The podcast is 7 segments of about an hour or less.  This true story starts out with a random email to the reporter a few years ago from a named John B. McLemore.  John wants the reporter and PBS to investigate an alleged murder in the small Alabama town of Woodstock where he lives, which he believes was covered up because the perpetrator was from a wealthy family.  Throughout the podcast, John refers to Woodstock as “Shittown” and “this shittown” and various other expletives that only increased my enjoyment of it, especially given John’s Southern accent.

Ironically, the reporter goes to Shittown to investigate, and it turns out the victim didn’t die, but was injured, and there was a thorough police investigation in which no charges were filed.  At the end of the second episode, it appears the podcast will take a turn to look at police and governmental corruption in Shittown, when the reporter learns that John killed himself by drinking cyanide.

The podcast then addresses what happens as a result of John’s unexpected death.  Unfortunately, he didn’t leave a will and was “unbanked”.  Cousins from Florida are the next of kin and there’s a dispute between them and a friend of John’s named Tyler Goodson as to belongings on John’s property, as well as the care and custody of John’s mother, who has dementia.

 

 

What I’ve been (binge) listening to…

A return to the old, yet it’s new…

I had a chance to eat at an old favorite recently – “Friday Saturday Sunday” in Philadelphia.  I have many memories at this place over the years, from dinners with old friends and family, to running into co-workers while there with friends and family.  The restaurant closed about a year ago, changed ownership, and underwent a transformative renovation.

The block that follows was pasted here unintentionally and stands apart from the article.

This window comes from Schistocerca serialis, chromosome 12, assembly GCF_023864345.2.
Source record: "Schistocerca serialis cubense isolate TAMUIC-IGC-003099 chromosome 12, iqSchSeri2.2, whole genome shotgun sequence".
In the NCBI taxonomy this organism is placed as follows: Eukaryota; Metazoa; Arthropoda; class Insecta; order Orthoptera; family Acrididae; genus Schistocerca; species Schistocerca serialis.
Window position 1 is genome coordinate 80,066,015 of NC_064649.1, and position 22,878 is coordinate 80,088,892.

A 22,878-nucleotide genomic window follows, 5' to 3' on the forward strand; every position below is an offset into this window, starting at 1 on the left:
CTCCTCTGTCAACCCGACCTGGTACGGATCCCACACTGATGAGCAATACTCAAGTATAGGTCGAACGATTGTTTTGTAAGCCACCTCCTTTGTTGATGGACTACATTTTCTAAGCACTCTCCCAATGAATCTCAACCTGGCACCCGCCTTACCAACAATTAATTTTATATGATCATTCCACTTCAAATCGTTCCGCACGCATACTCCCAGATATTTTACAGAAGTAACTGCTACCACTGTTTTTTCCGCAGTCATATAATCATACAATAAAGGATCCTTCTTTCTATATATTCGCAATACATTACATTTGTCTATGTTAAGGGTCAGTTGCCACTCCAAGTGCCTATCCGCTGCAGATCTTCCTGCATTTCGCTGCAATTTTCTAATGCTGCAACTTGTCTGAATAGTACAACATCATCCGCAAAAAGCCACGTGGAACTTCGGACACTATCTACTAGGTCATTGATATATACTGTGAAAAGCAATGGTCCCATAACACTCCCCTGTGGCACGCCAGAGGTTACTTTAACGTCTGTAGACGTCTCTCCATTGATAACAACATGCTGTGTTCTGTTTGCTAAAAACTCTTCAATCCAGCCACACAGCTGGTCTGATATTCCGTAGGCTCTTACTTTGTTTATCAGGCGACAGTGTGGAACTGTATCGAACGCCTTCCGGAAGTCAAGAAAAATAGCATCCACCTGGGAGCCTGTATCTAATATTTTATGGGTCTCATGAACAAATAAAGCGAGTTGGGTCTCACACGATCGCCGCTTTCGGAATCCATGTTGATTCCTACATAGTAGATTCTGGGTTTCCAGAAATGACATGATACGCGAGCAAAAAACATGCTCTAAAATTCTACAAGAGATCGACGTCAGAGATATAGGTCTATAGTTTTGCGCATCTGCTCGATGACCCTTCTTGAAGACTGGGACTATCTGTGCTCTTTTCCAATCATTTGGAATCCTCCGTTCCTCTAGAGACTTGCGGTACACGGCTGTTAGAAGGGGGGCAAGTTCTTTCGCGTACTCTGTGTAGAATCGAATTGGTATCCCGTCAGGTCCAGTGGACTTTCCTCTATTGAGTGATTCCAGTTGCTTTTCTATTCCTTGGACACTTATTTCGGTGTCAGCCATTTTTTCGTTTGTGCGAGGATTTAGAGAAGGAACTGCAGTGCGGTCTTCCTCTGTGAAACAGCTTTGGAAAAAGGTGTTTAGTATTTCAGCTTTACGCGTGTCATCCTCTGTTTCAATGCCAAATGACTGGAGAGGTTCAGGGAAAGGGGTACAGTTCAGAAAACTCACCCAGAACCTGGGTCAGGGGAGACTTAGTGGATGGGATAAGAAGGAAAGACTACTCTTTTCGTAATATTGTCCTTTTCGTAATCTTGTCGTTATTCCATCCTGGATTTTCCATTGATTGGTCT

I was nervous to return for fear that it wouldn’t compare to prior visits.  Boy was I wrong!  First of all, the space itself looks terrific.  It’s warm and inviting, but it still feels classy and special.

Second of all, the food was great.  I can even say I think that the food now is better than before.  The prior menu contained a lot of old favorites, which were great.  However, the new menu is food-forward but in a good way.

Fellow eater and I decided to indulge in the pasta special of the day, which was a lamb and goat cheese ravioli with sorrel mushrooms and pecorino cheese.  I’m not a lamb fan but this was delicious.  The pastas are made on premises and you can definitely tell.

FE had the escargot which he really enjoyed (I ate most of the pasta, sorry FE).  FE had filet mignon and I had the grilled shrimp with grits.  Both were excellent.  The shrimp was so flavorful that it didn’t even need the sauce that came with it.

We didn’t try dessert.  I wasn’t in love with any of the choices so I didn’t want to waste the calories.  The homemade ice cream sounded intriguing but I wasn’t wild about any of the daily flavors that were offered when I was there.  Definitely next time!

Finally, the service was stellar as usual.  I was happy to see that Mr. Connelly is still working there, and we were fortunate enough that he took care of us on this particular night.

I’m happy to highly recommend this restaurant, but please don’t swarm it so I can still get a reservation!

A return to the old, yet it’s new…